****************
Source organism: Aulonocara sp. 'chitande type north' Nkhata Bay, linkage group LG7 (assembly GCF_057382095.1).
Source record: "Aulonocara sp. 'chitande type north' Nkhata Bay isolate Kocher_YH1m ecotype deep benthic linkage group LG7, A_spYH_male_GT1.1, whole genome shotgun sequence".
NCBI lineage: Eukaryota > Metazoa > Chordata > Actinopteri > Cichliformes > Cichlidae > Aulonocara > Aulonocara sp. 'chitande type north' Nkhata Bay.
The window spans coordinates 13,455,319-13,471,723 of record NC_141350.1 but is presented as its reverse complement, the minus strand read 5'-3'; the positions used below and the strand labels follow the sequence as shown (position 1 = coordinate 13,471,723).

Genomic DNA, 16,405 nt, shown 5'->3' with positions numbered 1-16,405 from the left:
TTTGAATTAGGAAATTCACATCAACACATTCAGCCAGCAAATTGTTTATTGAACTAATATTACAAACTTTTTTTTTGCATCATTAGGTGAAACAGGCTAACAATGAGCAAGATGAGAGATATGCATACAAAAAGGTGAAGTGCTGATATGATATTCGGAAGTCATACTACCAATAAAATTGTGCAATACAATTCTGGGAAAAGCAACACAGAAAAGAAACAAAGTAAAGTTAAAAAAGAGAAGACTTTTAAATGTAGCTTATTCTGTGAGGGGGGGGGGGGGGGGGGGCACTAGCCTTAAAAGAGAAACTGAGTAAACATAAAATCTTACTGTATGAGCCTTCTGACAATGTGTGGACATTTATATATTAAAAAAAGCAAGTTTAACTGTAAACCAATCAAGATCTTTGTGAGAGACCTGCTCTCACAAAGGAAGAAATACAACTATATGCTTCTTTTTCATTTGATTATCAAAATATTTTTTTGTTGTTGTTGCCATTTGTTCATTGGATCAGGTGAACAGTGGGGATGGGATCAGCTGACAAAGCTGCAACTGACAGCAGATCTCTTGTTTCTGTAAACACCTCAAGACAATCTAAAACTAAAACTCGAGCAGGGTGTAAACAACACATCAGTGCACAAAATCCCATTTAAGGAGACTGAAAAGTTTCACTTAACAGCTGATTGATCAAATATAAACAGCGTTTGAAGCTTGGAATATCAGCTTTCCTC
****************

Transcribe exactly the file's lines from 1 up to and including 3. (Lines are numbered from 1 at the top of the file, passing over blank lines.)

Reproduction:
Source organism: Aulonocara sp. 'chitande type north' Nkhata Bay, linkage group LG7 (assembly GCF_057382095.1).
Source record: "Aulonocara sp. 'chitande type north' Nkhata Bay isolate Kocher_YH1m ecotype deep benthic linkage group LG7, A_spYH_male_GT1.1, whole genome shotgun sequence".
NCBI lineage: Eukaryota > Metazoa > Chordata > Actinopteri > Cichliformes > Cichlidae > Aulonocara > Aulonocara sp. 'chitande type north' Nkhata Bay.